Domestic violence is a serious issue in communities across Pennsylvania. In response, in 1990, the Pennsylvania legislature passed the Protection from Abuse Act. The law created a process to protect victims of domestic violence from their abusers. The law allows victims of domestic violence to apply for a Protection from Abuse (PFA) order from the court to prevent an abuser from contacting them or thDeir children. See Pa. Stat. 23 § 6101, et seq. (2018).
What is a Protection from Abuse Order?
Pennsylvania's Protection from Abuse Act allows victims to apply for a court order of protection, sometimes called a restraining order or protective order in other states. The law sets out the procedures for getting a protection from abuse (PFA) order, the specific provisions a PFA can contain, and many of the regulations that the parties, the court, and the police must follow during the process. See Pa. Stat. 23 § 6101, et seq. (2018). First, a judge will order a temporary PFA that remains in force until the final hearing in approximately ten days. At the final hearing, both parties may present evidence and witnesses in support of their cases. However, the plaintiff must show by a preponderance of the evidence that abuse occurred.
The law created Pennsylvania PFAs for those in family or intimate relationships, including:
- Current or former spouses, intimate partners, and domestic partners
- Those currently or formerly in a dating relationship
- Parents and children
- People related by blood or marriage, including siblings
- Those with a child together
Strangers, co-workers, neighbors, and those who don't have the above family relationships typically don't qualify for PFAs in Pennsylvania.
Where Do PFA and Custody Hearings Happen in Lebanon County?
In Lebanon County, judges hear PFA applications and custody hearings in the Family Division of the Court of Common Pleas. The Lebanon County Courthouse is open from 8:30 am to 4:30 pm.
Lebanon County Courthouse
400 S. 8th Street
Lebanon, PA 17042
How Do PFAs Work in Lebanon County?
The process for obtaining a PFA is similar across Pennsylvania. In Lebanon County:
- The complainant or plaintiff applies for a temporary PFA with the Family Division.
- The police serve the defendant the temporary PFA and a notification of the hearing date for the final PFA.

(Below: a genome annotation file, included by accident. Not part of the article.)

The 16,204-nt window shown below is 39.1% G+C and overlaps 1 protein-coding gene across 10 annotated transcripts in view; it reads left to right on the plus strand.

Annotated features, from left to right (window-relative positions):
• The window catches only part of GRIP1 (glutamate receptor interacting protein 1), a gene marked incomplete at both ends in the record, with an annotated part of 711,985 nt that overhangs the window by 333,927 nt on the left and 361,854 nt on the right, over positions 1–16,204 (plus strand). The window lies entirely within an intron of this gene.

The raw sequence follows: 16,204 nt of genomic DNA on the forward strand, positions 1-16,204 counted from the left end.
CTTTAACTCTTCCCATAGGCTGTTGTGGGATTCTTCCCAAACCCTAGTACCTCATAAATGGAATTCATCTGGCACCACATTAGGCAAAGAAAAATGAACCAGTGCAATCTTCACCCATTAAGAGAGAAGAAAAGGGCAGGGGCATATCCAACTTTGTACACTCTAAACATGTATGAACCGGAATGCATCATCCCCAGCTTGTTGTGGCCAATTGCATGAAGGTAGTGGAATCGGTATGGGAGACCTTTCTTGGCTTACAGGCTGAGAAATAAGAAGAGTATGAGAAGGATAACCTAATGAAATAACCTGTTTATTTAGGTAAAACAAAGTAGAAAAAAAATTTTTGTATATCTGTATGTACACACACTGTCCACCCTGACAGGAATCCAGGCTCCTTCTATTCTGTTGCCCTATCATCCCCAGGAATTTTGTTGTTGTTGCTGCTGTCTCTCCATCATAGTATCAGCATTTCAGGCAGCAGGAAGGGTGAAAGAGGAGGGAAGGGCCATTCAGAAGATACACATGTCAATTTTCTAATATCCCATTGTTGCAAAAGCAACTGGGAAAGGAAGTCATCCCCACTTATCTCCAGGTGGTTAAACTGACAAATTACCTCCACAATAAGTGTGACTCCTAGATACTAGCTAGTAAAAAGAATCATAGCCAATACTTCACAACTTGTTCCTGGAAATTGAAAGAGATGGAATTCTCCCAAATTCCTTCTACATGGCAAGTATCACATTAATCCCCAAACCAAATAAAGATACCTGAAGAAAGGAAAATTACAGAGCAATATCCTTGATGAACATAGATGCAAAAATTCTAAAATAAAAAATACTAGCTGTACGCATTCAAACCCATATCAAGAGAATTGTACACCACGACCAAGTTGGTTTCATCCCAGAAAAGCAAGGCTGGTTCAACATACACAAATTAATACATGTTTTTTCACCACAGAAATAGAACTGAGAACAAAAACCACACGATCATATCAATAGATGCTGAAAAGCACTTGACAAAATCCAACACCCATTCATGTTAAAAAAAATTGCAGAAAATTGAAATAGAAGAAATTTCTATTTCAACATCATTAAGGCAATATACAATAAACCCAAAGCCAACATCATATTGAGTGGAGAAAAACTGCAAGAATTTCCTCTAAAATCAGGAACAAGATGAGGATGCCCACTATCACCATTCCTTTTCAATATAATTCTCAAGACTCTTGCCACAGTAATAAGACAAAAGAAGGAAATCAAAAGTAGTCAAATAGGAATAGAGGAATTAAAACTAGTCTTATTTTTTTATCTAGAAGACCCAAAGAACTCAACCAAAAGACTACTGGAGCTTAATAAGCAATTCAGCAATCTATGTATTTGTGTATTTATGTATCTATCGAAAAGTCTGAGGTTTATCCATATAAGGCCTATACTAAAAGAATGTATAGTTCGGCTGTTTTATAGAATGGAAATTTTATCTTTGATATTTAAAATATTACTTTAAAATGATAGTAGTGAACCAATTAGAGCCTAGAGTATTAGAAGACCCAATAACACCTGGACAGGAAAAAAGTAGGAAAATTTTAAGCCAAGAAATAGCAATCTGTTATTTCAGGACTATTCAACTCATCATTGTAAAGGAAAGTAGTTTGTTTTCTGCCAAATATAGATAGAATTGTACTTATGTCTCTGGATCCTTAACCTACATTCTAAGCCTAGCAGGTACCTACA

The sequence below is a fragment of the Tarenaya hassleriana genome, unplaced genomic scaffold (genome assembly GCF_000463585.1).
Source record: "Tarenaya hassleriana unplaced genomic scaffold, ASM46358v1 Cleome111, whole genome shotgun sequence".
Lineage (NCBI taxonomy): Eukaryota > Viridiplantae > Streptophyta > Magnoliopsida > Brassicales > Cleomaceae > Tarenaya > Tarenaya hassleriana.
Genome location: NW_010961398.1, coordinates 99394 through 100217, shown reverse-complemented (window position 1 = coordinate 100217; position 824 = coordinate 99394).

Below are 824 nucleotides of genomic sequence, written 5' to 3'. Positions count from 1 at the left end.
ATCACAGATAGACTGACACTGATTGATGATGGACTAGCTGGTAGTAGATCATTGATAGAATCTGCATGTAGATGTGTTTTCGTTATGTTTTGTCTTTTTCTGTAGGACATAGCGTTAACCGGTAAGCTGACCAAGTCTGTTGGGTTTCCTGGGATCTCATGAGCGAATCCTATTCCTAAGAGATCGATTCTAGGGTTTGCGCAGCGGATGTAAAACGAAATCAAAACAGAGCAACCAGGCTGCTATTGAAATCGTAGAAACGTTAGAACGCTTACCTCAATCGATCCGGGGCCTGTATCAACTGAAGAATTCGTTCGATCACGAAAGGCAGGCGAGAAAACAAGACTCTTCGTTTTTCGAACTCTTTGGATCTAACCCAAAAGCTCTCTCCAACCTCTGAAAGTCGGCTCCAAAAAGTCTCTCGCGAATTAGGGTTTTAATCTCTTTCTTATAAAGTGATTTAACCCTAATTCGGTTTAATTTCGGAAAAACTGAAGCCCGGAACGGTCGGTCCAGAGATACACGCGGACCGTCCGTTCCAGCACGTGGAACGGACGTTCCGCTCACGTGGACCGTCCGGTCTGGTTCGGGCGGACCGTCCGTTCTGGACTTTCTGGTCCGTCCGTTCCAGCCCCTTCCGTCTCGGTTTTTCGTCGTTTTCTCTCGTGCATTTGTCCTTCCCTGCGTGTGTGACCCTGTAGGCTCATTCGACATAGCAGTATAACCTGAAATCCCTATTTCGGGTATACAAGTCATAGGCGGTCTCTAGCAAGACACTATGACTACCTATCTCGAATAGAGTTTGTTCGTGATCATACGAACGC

- Both parties may participate in the final hearing, and the judge will decide whether to issue a final PFA.
Can I Still See My Kids with a PFA in Place?
Depending on the provisions of the PFA, you may still be able to continue seeing your kids. While both temporary and final PFAs can contain temporary custody and visitation provisions, the judge reviewing the PFA application will typically leave final custody decisions to the family court. In some cases, the temporary PFA issues against you may prevent you from seeing your children until the court resolves the final PFA hearing.
How Does a Judge Determine Custody in a PFA Hearing?
In a PFA hearing, a Pennsylvania court will ask:
- Has the defendant abused or threatened the child?
- Has the defendant violated a PFA in the last two years?
For more permanent custody decisions, the family court must decide the “best interests of the child.” As part of this evaluation, the family court will make your child's safety a priority. See 23 Pa.C.S. § 5328(a) (2013). The court will consider factors such as:
- Whether any abuse has happened in the home
- Whether either parent or a member of their household has a history of domestic violence, sexual assault, or certain other violent crimes
- Which party can ensure the child's physical and emotional safety
- Each parent's relationship with the child and the parenting duties they perform
- The parent that can provide the most loving and stable home
- Any history of drug or alcohol abuse of either parent or members of their household
- The distance between the parents' homes
- Sibling relationships in each home
- Which parent is most likely to ensure that the child sees the other parent
- The mental and physical condition of each parent
- Any other relevant factors
See id. at § 5328(b).
What Happens if I Violate a Protection from Abuse Order?
A PFA order is a civil matter but violating a PFA is a criminal offense in Pennsylvania. You can be arrested, held in criminal contempt of court, serve six months in jail, and pay up to a $1,000 fine. You will also have a criminal record for “indirect criminal contempt.” Even minor or inadvertent violations can result in a criminal charge.
If you violate the custody provisions of a PFA, the plaintiff can file a petition for civil contempt. If found guilty, you could face up to six months in jail. Moreover, willfully violating a court order regarding custody may affect any permanent decisions about parental rights made by the family court.
Can I Get Custody Back After the PFA Expires?
You may be able to get custody back after the PFA against you expires. In Pennsylvania, PFAs can remain in place for up to three years. After the period of restriction in the PFA, it will expire. If you weren't prohibited from seeing your children before, you could see them again. However, you should be careful to strictly follow the provisions of the PFA while it remains in place. If you violate the order, the plaintiff may ask the court to renew the PFA for another three years.
Hire an Experienced PFA Attorney
If you're facing a protection from abuse order in Pennsylvania, you need an experienced family law attorney by your side. Attorney Joseph D. Lento has helped many Lebanon County families through custody and visitation disputes and litigation related to protection from abuse orders. He can help you too. Call the Lento Law Firm at 888-535-3686 or schedule an appointment online.